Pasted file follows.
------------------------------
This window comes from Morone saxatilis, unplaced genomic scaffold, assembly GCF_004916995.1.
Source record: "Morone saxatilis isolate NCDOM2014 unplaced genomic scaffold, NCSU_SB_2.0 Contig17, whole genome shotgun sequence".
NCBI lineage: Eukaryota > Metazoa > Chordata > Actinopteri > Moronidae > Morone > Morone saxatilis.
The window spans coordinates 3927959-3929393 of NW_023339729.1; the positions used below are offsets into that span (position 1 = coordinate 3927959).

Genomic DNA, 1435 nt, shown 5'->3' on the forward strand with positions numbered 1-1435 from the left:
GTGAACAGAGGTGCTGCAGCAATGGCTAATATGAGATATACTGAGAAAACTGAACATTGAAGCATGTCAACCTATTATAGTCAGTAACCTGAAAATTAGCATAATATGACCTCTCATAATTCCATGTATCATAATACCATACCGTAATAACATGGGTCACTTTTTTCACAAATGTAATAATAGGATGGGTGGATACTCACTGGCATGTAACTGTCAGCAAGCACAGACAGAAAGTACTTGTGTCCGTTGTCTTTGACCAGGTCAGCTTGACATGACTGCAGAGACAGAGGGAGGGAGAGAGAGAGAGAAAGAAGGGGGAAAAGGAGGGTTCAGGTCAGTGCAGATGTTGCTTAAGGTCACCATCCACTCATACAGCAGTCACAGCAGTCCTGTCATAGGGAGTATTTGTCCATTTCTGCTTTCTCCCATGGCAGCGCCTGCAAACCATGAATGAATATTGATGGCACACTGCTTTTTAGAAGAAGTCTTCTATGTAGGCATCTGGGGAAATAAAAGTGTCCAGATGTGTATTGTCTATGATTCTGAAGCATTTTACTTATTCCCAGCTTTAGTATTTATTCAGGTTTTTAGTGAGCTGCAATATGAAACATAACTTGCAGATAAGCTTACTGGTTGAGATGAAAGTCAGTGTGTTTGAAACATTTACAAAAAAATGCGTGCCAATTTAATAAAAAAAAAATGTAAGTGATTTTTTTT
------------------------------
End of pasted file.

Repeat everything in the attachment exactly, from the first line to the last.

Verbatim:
This window comes from Morone saxatilis, unplaced genomic scaffold, assembly GCF_004916995.1.
Source record: "Morone saxatilis isolate NCDOM2014 unplaced genomic scaffold, NCSU_SB_2.0 Contig17, whole genome shotgun sequence".
NCBI lineage: Eukaryota > Metazoa > Chordata > Actinopteri > Moronidae > Morone > Morone saxatilis.
The window spans coordinates 3927959-3929393 of NW_023339729.1; the positions used below are offsets into that span (position 1 = coordinate 3927959).

Genomic DNA, 1435 nt, shown 5'->3' on the forward strand with positions numbered 1-1435 from the left:
GTGAACAGAGGTGCTGCAGCAATGGCTAATATGAGATATACTGAGAAAACTGAACATTGAAGCATGTCAACCTATTATAGTCAGTAACCTGAAAATTAGCATAATATGACCTCTCATAATTCCATGTATCATAATACCATACCGTAATAACATGGGTCACTTTTTTCACAAATGTAATAATAGGATGGGTGGATACTCACTGGCATGTAACTGTCAGCAAGCACAGACAGAAAGTACTTGTGTCCGTTGTCTTTGACCAGGTCAGCTTGACATGACTGCAGAGACAGAGGGAGGGAGAGAGAGAGAGAAAGAAGGGGGAAAAGGAGGGTTCAGGTCAGTGCAGATGTTGCTTAAGGTCACCATCCACTCATACAGCAGTCACAGCAGTCCTGTCATAGGGAGTATTTGTCCATTTCTGCTTTCTCCCATGGCAGCGCCTGCAAACCATGAATGAATATTGATGGCACACTGCTTTTTAGAAGAAGTCTTCTATGTAGGCATCTGGGGAAATAAAAGTGTCCAGATGTGTATTGTCTATGATTCTGAAGCATTTTACTTATTCCCAGCTTTAGTATTTATTCAGGTTTTTAGTGAGCTGCAATATGAAACATAACTTGCAGATAAGCTTACTGGTTGAGATGAAAGTCAGTGTGTTTGAAACATTTACAAAAAAATGCGTGCCAATTTAATAAAAAAAAAATGTAAGTGATTTTTTTT